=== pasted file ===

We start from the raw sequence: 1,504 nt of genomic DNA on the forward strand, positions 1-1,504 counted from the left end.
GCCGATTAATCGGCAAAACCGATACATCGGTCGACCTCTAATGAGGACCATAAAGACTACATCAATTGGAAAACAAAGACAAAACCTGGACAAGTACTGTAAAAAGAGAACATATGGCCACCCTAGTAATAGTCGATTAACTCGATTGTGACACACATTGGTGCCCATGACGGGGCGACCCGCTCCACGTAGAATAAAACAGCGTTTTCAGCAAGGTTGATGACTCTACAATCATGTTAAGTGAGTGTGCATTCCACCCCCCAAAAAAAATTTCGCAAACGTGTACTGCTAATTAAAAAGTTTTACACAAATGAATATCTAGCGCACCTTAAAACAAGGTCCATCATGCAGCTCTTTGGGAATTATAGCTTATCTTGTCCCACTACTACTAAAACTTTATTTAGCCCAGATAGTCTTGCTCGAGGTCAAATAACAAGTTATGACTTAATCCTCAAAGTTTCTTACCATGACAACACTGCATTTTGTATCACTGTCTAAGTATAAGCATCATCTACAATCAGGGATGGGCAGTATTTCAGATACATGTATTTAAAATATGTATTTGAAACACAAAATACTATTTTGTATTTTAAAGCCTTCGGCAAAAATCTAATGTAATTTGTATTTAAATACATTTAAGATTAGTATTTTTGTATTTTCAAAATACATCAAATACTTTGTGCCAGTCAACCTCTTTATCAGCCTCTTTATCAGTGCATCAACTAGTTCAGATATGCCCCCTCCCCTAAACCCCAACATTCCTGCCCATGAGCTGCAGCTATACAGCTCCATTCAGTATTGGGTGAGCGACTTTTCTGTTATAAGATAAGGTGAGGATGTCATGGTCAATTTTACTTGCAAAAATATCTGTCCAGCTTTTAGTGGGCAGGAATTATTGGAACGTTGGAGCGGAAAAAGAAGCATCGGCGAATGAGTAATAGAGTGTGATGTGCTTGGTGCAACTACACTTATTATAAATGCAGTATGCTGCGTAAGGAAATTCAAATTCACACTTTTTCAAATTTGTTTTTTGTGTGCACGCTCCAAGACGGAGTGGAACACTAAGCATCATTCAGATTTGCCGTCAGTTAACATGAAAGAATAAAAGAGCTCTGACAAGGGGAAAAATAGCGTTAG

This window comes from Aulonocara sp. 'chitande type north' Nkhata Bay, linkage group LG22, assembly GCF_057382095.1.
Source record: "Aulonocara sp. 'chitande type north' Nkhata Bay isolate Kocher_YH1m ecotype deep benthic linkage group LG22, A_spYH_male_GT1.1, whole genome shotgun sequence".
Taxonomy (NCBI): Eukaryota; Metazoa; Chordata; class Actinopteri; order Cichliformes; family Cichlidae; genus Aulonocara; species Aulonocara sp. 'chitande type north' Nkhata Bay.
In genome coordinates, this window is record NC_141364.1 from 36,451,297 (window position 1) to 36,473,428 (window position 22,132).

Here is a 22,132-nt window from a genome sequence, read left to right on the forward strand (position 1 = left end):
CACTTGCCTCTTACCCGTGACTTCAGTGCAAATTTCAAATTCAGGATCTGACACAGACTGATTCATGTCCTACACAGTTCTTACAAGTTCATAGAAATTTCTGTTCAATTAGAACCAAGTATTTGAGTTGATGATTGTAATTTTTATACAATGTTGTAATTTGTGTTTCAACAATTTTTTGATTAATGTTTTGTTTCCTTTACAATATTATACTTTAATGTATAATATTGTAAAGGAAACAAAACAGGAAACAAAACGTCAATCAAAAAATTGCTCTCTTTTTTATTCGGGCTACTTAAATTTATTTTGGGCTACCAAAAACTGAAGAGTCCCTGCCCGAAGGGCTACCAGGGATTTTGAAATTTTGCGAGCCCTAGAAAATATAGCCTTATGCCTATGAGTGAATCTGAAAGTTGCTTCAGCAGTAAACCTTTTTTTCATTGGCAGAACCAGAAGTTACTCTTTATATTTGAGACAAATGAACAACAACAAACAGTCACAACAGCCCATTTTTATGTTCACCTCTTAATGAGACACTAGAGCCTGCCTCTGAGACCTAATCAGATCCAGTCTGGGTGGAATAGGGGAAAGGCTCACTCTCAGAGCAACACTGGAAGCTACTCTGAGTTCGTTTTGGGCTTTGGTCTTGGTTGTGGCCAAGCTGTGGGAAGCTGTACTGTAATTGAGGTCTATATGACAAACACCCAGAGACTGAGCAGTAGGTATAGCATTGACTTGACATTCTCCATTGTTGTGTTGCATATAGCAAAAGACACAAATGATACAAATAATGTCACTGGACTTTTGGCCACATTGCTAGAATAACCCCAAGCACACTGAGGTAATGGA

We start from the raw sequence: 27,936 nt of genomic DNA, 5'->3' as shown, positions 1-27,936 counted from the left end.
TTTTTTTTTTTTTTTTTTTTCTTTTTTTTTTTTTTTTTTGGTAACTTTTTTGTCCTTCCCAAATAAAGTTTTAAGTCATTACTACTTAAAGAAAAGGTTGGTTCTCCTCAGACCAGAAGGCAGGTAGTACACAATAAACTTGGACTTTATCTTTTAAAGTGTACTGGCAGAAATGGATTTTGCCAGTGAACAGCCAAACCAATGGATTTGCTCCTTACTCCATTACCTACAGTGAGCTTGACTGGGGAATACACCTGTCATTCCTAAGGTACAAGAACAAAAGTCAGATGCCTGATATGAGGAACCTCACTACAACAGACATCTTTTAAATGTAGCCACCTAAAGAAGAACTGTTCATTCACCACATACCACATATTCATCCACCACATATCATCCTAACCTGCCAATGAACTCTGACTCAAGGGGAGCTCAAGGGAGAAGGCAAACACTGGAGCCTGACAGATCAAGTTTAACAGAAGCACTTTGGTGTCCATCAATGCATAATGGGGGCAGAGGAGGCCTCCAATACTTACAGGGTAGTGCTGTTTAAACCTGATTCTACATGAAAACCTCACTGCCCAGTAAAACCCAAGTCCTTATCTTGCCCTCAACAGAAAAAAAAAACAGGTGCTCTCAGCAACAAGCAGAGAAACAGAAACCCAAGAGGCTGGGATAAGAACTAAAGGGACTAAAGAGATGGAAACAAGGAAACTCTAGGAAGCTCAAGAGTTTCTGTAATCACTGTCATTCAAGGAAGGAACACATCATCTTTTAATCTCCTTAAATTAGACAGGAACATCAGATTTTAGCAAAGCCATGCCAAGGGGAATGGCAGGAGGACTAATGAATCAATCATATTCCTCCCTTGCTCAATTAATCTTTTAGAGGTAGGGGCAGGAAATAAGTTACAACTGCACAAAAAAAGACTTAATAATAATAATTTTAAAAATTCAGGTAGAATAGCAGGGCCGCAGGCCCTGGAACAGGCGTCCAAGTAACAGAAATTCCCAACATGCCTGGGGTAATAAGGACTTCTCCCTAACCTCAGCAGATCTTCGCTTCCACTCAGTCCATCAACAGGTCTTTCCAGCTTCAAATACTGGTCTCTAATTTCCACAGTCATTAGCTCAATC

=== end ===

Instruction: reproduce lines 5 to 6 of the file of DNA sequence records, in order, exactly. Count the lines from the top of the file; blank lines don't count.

Taxonomy (NCBI): Eukaryota; Metazoa; Chordata; class Actinopteri; order Cichliformes; family Cichlidae; genus Aulonocara; species Aulonocara sp. 'chitande type north' Nkhata Bay.
In genome coordinates, this window is record NC_141364.1 from 36,451,297 (window position 1) to 36,473,428 (window position 22,132).